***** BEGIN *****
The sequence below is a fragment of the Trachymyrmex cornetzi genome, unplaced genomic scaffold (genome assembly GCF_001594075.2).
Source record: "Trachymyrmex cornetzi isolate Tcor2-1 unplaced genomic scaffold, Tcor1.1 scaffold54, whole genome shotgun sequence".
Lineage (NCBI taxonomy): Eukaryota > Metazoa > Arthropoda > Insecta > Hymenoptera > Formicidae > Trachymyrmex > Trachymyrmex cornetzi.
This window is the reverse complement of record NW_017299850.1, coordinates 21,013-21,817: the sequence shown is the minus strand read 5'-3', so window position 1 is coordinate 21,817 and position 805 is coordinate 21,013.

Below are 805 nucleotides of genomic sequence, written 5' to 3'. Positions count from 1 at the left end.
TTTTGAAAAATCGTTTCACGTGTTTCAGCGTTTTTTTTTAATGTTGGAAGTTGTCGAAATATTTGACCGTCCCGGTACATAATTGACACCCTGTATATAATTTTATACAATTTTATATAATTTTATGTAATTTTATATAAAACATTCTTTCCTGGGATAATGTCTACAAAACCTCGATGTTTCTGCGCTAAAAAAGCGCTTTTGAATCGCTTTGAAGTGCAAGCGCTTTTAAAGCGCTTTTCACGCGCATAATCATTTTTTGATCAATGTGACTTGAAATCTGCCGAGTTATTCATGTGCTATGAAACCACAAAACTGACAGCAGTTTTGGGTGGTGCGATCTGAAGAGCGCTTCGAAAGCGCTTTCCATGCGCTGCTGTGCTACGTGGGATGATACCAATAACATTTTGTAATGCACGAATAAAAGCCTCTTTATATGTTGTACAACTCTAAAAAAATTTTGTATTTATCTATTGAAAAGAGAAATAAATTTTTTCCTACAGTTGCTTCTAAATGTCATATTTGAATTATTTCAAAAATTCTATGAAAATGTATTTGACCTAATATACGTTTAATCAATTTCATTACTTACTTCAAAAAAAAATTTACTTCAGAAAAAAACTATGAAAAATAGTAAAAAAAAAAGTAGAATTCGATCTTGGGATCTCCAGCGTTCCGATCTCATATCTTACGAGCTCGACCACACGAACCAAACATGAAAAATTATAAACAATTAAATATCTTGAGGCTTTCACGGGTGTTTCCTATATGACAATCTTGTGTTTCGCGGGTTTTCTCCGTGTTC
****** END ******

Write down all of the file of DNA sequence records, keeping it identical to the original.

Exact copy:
The sequence below is a fragment of the Trachymyrmex cornetzi genome, unplaced genomic scaffold (genome assembly GCF_001594075.2).
Source record: "Trachymyrmex cornetzi isolate Tcor2-1 unplaced genomic scaffold, Tcor1.1 scaffold54, whole genome shotgun sequence".
Lineage (NCBI taxonomy): Eukaryota > Metazoa > Arthropoda > Insecta > Hymenoptera > Formicidae > Trachymyrmex > Trachymyrmex cornetzi.
This window is the reverse complement of record NW_017299850.1, coordinates 21,013-21,817: the sequence shown is the minus strand read 5'-3', so window position 1 is coordinate 21,817 and position 805 is coordinate 21,013.

Below are 805 nucleotides of genomic sequence, written 5' to 3'. Positions count from 1 at the left end.
TTTTGAAAAATCGTTTCACGTGTTTCAGCGTTTTTTTTTAATGTTGGAAGTTGTCGAAATATTTGACCGTCCCGGTACATAATTGACACCCTGTATATAATTTTATACAATTTTATATAATTTTATGTAATTTTATATAAAACATTCTTTCCTGGGATAATGTCTACAAAACCTCGATGTTTCTGCGCTAAAAAAGCGCTTTTGAATCGCTTTGAAGTGCAAGCGCTTTTAAAGCGCTTTTCACGCGCATAATCATTTTTTGATCAATGTGACTTGAAATCTGCCGAGTTATTCATGTGCTATGAAACCACAAAACTGACAGCAGTTTTGGGTGGTGCGATCTGAAGAGCGCTTCGAAAGCGCTTTCCATGCGCTGCTGTGCTACGTGGGATGATACCAATAACATTTTGTAATGCACGAATAAAAGCCTCTTTATATGTTGTACAACTCTAAAAAAATTTTGTATTTATCTATTGAAAAGAGAAATAAATTTTTTCCTACAGTTGCTTCTAAATGTCATATTTGAATTATTTCAAAAATTCTATGAAAATGTATTTGACCTAATATACGTTTAATCAATTTCATTACTTACTTCAAAAAAAAATTTACTTCAGAAAAAAACTATGAAAAATAGTAAAAAAAAAAGTAGAATTCGATCTTGGGATCTCCAGCGTTCCGATCTCATATCTTACGAGCTCGACCACACGAACCAAACATGAAAAATTATAAACAATTAAATATCTTGAGGCTTTCACGGGTGTTTCCTATATGACAATCTTGTGTTTCGCGGGTTTTCTCCGTGTTC